There’s a certain tree scattered across Londolozi’s landscape whose many names – the buffalo thorn, blink-blaar-wag-‘n-bietjie (Afrikaans for “shiny-leaf wait-a-bit”), umLahlabantu (Zulu for “that which buried the chief”), and mbafa (in the local Shangaan), ​the Ziziphus mu​cronata – are matched only by its many meanings and purposes:

  • Its applications can be medicinal, protective and spiritual;
  • The zig-zag of its twigs indicates that life is non-linear;
  • Its thorns act as spirit-catchers for many traditional African cultures and tribes, who use the branches to return spirits of the deceased to their natural resting places; and
  • The pairs of straight and hooked thorns at each node remind us where we come from (​lo​oking back) and represent where we are going (​loo​king forward).

It’s this last meaning that I find most moving and an apt metaphor for the many things that make Londolozi what it is.

The meaningful branches of a buffalo thorn across a deep red sunset. Photograph by James Tyrrell.

The Land

Seeing Londolozi at various times throughout the year reinforces both its natural beauty and its constant state of change – from the sepia barrenness of a drought-filled winter to the verdancy of an African summer. Most surprising on our return at the New Year were the rains: thundering, relentless sheets that brought rushing water to the Sand River and sprouted new growth across the bushveld overnight. It was amazing to witness nature’s cyclicality and water’s restorative power.

August 2016: A Matimba male camouflaged against the barren beige backdrop.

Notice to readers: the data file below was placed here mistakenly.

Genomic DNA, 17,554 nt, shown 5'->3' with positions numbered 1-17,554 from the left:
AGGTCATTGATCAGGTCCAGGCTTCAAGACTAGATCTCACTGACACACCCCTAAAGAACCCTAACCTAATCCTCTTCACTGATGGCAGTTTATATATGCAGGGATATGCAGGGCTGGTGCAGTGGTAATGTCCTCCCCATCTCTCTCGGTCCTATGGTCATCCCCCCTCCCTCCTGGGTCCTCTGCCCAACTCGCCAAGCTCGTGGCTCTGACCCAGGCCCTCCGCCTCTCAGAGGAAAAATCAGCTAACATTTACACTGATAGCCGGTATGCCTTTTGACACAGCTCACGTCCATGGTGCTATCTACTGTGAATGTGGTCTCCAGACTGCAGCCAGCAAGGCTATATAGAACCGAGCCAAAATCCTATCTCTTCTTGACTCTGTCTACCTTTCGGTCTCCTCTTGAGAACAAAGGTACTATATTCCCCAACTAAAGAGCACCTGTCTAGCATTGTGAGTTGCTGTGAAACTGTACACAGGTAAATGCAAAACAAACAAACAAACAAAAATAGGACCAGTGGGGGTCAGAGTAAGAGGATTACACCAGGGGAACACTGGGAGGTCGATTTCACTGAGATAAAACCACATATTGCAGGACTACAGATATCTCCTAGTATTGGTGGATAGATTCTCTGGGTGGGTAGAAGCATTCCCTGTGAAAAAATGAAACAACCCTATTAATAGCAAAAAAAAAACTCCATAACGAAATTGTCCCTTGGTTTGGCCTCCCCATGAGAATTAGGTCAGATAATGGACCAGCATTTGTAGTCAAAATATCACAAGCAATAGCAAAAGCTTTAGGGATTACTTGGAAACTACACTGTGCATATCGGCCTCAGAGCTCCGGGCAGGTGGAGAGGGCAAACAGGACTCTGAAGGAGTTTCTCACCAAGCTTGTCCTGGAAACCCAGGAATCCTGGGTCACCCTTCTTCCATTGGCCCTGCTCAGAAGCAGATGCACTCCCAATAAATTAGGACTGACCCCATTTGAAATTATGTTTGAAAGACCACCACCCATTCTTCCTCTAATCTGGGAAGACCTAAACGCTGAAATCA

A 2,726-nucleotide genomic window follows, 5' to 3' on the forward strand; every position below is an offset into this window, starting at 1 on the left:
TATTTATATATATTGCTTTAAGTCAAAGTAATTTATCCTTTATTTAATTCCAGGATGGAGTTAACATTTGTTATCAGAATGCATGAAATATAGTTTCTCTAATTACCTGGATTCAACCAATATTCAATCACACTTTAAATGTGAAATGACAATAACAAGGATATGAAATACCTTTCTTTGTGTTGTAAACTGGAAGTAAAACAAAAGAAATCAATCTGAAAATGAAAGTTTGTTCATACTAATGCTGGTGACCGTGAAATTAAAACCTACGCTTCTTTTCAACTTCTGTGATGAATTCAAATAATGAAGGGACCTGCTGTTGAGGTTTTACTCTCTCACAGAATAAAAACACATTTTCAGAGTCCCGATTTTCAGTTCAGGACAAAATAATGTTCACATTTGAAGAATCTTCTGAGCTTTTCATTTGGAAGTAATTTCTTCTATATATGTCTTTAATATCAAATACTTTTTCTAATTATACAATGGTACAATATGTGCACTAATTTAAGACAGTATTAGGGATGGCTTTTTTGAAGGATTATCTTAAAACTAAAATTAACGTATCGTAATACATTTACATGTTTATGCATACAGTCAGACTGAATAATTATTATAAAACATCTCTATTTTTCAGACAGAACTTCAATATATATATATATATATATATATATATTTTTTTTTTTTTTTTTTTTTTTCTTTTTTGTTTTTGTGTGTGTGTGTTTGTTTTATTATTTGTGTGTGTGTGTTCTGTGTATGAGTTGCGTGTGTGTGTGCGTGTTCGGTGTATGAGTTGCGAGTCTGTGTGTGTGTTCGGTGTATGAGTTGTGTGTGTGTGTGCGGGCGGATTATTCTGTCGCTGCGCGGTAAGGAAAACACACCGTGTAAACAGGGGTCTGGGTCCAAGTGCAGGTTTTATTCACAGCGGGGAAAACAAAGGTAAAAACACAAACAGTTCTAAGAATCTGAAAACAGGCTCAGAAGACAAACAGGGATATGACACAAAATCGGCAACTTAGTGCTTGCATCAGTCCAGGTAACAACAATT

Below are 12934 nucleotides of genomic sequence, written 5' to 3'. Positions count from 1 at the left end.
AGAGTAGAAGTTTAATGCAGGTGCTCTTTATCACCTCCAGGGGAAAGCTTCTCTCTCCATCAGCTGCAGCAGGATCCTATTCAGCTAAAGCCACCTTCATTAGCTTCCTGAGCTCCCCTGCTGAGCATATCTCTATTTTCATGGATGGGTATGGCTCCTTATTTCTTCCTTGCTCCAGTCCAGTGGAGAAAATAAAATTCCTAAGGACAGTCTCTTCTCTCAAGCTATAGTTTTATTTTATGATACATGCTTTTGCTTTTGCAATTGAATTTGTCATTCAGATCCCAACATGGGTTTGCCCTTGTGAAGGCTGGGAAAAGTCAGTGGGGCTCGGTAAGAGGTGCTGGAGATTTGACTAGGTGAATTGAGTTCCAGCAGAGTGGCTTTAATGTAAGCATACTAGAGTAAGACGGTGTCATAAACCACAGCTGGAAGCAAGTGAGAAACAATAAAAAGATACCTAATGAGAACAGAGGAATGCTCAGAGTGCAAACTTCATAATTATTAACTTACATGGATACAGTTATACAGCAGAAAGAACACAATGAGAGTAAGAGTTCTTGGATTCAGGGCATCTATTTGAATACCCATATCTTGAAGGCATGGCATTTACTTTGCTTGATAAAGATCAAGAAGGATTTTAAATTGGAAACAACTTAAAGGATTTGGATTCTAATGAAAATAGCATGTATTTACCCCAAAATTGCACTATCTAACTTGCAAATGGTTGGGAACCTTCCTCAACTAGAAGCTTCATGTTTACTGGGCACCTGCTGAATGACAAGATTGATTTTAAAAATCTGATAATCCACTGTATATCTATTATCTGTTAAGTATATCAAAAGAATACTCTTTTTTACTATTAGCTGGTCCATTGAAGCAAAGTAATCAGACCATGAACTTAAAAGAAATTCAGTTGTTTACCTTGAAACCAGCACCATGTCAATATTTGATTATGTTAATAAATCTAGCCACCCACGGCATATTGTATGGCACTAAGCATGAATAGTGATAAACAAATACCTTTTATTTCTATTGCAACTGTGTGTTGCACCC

August 2016: A Mhangeni breakaway lioness atop a termite mound, the sandy shades nearly indistinguishable with the brush behind.

And then December 2016: Robbie and Sean venturing across the water-strewn causeway after the rains. iPhone 6 #nofilter.

December 2016: The Nkoveni female…

…Surrounded by verdurous emerald and lime.

The Wildlife

At some point every safari-goer shifts from pursuing a checklist to enjoying the experience of observing, learning and feeling. With the aid of an extraordinarily knowledgeable team in Sean Cresswell and Robbie Hlatshwayo the full scope of African wilderness becomes more apparent.

One morning last August, we came across a male and female leopard pair that were fast asleep and seemingly scheduled for a day of slumber. At Sean’s suggestion (and acknowledging no guarantee the animals would wake up o​r mate if they did wake), we watched and waited. Our hours of patience were rewarded with more hours of mating bouts. It was intimate and intense, riveting and frightening, captured by the Piva male’s clenched jaws on the Tamboti female’s scruff and the claws-out swatting of her in return.

I was not prepared for this intense sighting emotionally, but luckily Sean made sure I was prepared with the proper camera settings.